SESSION 48: THE SNOWBALL EARTH HYPOTHESIS: THEORY AND OBSERVATIONS. Thursday, June 28
Poster Session 56 Abstracts: http://gsa.confex.com/gsa/2001ESP/finalprogram/session_962.htm
Experts in geology, atmospheric science, marine geochemistry, and evolutionary biology will bring a mix of new discoveries and contrasting perspectives on this highly controversial theory of planetary glaciation, where the poles were covered by ice and the oceans were frozen. Paul Hoffman, Department of Earth and Planetary Sciences, Harvard University, will introduce the session and emphasize that any successful hypothesis must account for a unique set of geological observations. During his presentation, he will argue that the Snowball hypothesis does this better than any competing theory, but that a possible conflict with evidence for terrestrial ice streams must be resolved.
Grant M. Young is a senior geologist at the University of Western Ontario with long international experience. Twenty-five years ago, he made the important observation that the glacial deposits of the Paleoproterozoic Gowganda Formation in Canada are overlain by sediments with evidence for intense tropical weathering. The Snowball Earth hypothesis provides one possible explanation for this paradox. However, Young prefers to interpret these unusual rock associations as being due to glaciation under a CO2-rich atmosphere, made possible by weak radiation from the faint young sun, and other radically different conditions of the Earth at that time. He proposes that the Snowball theory is really a "no-ball" theory.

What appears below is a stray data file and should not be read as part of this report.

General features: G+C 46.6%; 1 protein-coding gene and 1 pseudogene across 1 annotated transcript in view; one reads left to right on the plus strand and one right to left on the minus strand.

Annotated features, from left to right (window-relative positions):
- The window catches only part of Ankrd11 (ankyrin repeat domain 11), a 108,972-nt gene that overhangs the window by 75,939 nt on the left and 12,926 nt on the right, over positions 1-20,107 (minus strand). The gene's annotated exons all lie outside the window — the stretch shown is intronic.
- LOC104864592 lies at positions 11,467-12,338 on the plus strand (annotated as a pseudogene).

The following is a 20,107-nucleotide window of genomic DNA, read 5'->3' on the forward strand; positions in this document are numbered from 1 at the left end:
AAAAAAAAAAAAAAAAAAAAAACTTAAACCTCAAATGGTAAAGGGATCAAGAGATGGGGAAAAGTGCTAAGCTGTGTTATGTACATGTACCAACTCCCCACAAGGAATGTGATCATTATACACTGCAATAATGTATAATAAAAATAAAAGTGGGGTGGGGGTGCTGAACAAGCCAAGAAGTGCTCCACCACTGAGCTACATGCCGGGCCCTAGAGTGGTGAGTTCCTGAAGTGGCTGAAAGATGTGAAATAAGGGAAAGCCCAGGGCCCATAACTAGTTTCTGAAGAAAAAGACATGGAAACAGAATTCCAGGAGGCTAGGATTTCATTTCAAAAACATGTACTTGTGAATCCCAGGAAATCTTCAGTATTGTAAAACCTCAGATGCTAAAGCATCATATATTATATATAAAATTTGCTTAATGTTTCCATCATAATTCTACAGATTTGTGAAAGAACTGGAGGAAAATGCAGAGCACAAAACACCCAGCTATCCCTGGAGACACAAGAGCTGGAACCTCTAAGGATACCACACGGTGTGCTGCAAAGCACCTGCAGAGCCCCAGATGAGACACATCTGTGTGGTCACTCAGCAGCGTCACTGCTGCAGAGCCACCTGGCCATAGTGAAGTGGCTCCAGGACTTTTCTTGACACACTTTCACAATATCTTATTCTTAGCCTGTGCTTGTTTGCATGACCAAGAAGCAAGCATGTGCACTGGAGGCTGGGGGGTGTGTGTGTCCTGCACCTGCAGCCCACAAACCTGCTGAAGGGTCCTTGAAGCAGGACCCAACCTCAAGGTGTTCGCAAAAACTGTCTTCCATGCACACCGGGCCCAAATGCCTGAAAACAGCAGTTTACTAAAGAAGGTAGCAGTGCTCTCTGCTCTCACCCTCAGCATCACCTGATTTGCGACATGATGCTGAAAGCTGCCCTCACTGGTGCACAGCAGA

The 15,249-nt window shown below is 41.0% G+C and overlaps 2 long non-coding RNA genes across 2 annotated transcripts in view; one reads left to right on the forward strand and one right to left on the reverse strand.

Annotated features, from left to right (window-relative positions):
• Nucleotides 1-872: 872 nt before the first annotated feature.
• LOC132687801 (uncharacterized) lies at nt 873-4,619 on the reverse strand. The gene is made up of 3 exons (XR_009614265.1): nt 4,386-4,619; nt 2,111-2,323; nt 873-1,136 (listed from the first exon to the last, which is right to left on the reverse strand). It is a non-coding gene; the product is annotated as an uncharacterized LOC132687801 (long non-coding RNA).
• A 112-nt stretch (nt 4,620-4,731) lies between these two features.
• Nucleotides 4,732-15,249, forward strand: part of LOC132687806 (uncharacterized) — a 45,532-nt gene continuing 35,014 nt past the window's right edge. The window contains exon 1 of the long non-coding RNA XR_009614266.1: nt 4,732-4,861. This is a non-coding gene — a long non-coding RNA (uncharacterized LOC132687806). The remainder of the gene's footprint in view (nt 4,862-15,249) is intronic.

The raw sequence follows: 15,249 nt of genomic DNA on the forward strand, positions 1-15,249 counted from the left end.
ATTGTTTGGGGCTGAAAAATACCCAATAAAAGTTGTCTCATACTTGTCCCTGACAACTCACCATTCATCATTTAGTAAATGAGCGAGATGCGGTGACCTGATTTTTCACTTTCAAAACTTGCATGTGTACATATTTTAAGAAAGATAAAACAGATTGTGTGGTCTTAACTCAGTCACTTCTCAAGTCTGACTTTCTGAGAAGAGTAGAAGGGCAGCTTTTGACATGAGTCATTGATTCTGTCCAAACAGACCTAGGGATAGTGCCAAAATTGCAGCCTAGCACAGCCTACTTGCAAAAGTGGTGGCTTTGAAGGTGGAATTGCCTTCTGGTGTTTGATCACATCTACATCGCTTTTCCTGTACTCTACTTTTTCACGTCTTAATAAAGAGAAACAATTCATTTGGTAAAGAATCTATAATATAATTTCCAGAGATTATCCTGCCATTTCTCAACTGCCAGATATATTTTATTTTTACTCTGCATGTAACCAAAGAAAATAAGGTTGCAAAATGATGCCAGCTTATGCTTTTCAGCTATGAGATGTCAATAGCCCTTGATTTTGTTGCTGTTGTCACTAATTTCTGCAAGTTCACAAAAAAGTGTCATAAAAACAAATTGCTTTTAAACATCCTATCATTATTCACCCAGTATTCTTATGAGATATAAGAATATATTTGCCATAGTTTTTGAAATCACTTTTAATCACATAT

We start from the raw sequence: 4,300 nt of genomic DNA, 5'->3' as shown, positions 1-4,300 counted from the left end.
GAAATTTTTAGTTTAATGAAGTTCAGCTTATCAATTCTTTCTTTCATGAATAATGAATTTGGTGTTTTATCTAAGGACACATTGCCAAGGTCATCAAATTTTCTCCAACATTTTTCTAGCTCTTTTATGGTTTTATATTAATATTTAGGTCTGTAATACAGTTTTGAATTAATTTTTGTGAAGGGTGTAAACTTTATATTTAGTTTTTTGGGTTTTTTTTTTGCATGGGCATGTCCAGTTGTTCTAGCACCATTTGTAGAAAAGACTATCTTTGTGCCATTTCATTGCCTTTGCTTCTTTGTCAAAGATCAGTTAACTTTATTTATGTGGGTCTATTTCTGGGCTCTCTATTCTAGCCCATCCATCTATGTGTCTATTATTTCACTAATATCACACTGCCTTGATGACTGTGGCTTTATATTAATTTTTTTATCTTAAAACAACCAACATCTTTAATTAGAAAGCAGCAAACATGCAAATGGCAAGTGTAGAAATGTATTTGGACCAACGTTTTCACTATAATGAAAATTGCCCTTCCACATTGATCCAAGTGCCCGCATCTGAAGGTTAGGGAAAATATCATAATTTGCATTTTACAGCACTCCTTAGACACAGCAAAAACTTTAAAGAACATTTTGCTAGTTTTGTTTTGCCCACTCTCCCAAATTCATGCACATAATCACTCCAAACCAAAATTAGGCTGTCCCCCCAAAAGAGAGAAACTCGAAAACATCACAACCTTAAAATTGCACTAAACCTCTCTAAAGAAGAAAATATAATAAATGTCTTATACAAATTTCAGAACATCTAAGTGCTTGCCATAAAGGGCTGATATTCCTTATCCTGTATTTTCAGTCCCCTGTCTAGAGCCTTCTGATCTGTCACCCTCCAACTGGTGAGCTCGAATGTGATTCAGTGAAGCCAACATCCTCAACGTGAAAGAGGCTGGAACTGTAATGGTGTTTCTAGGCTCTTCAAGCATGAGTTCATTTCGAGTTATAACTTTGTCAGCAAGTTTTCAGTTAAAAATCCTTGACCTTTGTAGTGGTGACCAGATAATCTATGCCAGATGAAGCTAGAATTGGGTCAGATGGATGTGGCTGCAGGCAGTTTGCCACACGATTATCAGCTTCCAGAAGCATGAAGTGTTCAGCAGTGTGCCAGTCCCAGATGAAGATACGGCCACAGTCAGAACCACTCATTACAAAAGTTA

Lee R. Kump, Department of Geosciences at Penn State University, will present an innovative conce
Contact: Ann Cairns
303-447-2020 x 1156
Geological Society of America